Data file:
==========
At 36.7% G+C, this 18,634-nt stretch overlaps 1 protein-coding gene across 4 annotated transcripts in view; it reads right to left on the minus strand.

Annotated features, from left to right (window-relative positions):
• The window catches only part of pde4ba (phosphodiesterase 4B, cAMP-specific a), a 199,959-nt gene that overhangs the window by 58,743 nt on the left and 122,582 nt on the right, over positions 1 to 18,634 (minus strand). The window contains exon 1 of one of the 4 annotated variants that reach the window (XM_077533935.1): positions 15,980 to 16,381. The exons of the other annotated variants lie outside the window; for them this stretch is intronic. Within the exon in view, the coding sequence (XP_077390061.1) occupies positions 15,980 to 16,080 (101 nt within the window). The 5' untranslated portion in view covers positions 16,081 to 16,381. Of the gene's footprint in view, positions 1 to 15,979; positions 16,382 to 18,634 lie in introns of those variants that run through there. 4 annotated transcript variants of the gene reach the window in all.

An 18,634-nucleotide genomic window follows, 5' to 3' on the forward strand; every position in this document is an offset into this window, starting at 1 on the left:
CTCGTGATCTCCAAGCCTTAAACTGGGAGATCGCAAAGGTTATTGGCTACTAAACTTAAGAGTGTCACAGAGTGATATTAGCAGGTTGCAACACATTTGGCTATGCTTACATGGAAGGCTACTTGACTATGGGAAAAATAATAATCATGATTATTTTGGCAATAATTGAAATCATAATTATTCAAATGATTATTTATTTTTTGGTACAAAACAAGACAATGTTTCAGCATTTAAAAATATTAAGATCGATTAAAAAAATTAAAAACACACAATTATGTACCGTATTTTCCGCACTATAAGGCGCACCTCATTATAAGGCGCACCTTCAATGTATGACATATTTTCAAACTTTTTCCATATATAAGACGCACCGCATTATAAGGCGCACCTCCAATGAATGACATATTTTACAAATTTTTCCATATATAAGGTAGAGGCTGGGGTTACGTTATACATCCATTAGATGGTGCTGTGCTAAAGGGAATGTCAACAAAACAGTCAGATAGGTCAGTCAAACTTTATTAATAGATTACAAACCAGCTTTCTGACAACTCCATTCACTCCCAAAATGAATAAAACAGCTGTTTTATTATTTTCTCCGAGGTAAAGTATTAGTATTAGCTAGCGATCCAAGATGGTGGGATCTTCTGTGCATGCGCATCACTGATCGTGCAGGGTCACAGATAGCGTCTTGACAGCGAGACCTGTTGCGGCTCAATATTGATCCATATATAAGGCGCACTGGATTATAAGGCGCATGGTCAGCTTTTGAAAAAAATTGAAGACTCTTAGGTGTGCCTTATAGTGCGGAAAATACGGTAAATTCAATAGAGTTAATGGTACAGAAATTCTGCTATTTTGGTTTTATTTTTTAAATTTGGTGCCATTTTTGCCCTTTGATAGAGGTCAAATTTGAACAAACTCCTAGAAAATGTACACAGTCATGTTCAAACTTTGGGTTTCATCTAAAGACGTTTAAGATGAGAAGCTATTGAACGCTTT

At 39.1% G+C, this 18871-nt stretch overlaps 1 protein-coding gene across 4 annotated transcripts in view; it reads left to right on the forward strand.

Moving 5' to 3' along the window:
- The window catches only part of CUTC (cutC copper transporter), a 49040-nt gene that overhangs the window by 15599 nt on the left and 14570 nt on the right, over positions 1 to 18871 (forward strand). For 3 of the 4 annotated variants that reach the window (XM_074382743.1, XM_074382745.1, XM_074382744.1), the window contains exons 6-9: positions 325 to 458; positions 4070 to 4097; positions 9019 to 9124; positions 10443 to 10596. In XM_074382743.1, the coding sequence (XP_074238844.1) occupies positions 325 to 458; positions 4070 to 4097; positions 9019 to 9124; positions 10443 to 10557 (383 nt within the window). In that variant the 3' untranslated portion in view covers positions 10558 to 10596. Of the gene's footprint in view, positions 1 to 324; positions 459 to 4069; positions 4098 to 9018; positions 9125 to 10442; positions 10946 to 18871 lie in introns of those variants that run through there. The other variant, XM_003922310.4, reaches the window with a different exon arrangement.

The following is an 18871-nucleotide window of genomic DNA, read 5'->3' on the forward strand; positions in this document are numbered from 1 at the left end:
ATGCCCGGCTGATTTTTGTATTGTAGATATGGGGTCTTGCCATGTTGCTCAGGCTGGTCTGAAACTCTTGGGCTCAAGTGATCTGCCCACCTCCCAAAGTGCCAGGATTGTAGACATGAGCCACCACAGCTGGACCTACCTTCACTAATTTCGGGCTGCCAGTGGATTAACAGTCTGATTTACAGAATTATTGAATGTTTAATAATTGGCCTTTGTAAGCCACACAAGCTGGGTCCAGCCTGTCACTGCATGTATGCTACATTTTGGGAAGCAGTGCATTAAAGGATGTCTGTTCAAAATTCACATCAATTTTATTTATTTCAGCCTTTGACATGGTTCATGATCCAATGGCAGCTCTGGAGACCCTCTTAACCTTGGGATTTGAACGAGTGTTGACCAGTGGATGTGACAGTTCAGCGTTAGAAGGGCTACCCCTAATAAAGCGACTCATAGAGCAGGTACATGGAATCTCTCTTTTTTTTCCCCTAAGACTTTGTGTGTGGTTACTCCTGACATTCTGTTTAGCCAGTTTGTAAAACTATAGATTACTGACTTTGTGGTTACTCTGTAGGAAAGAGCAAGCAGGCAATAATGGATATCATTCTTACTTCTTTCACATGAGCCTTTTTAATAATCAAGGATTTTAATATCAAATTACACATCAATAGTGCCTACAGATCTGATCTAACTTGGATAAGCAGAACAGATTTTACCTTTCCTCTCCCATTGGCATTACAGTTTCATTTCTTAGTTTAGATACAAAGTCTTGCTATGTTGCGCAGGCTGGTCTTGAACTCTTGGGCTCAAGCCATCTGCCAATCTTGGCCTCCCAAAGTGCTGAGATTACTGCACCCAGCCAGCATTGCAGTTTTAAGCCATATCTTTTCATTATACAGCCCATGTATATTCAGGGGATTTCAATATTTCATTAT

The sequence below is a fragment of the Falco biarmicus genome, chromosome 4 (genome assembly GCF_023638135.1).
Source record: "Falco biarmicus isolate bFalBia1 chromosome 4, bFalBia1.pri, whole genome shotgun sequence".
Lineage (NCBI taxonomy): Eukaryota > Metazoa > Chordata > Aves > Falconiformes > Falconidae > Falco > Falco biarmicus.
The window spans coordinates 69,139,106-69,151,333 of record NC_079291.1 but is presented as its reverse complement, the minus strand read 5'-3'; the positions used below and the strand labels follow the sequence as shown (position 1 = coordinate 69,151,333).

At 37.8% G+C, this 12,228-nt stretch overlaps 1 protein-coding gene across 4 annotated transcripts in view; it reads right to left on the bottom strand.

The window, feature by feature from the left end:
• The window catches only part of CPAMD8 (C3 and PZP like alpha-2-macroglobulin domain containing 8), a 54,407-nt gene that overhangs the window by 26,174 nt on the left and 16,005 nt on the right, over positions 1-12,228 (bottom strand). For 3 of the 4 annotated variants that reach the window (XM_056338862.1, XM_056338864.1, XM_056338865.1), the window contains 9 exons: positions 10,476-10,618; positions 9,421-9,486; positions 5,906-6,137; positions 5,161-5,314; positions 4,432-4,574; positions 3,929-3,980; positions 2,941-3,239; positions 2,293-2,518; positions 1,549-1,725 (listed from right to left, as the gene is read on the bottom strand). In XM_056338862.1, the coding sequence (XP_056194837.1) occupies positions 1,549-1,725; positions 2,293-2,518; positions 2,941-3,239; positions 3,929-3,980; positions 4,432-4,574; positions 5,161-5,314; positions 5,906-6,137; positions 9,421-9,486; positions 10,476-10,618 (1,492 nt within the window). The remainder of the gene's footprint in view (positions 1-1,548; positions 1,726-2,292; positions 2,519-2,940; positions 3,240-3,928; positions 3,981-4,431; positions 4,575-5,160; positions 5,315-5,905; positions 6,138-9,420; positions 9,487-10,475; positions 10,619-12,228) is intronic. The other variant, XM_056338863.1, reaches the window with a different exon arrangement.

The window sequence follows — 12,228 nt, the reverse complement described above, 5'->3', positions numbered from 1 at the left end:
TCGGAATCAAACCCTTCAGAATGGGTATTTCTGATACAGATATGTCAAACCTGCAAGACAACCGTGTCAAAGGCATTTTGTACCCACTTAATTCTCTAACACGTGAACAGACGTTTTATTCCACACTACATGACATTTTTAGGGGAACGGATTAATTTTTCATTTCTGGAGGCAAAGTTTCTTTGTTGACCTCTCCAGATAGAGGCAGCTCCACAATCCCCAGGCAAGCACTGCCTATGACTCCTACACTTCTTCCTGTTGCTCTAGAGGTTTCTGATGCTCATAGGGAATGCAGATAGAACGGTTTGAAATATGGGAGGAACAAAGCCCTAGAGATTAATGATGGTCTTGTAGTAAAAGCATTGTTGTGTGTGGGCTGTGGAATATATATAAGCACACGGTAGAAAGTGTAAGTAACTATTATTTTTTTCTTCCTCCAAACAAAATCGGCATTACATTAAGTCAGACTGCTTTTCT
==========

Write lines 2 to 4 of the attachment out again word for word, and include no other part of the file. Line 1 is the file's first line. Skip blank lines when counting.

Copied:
Annotated features, from left to right (window-relative positions):
• The window catches only part of pde4ba (phosphodiesterase 4B, cAMP-specific a), a 199,959-nt gene that overhangs the window by 58,743 nt on the left and 122,582 nt on the right, over positions 1 to 18,634 (minus strand). The window contains exon 1 of one of the 4 annotated variants that reach the window (XM_077533935.1): positions 15,980 to 16,381. The exons of the other annotated variants lie outside the window; for them this stretch is intronic. Within the exon in view, the coding sequence (XP_077390061.1) occupies positions 15,980 to 16,080 (101 nt within the window). The 5' untranslated portion in view covers positions 16,081 to 16,381. Of the gene's footprint in view, positions 1 to 15,979; positions 16,382 to 18,634 lie in introns of those variants that run through there. 4 annotated transcript variants of the gene reach the window in all.

An 18,634-nucleotide genomic window follows, 5' to 3' on the forward strand; every position in this document is an offset into this window, starting at 1 on the left: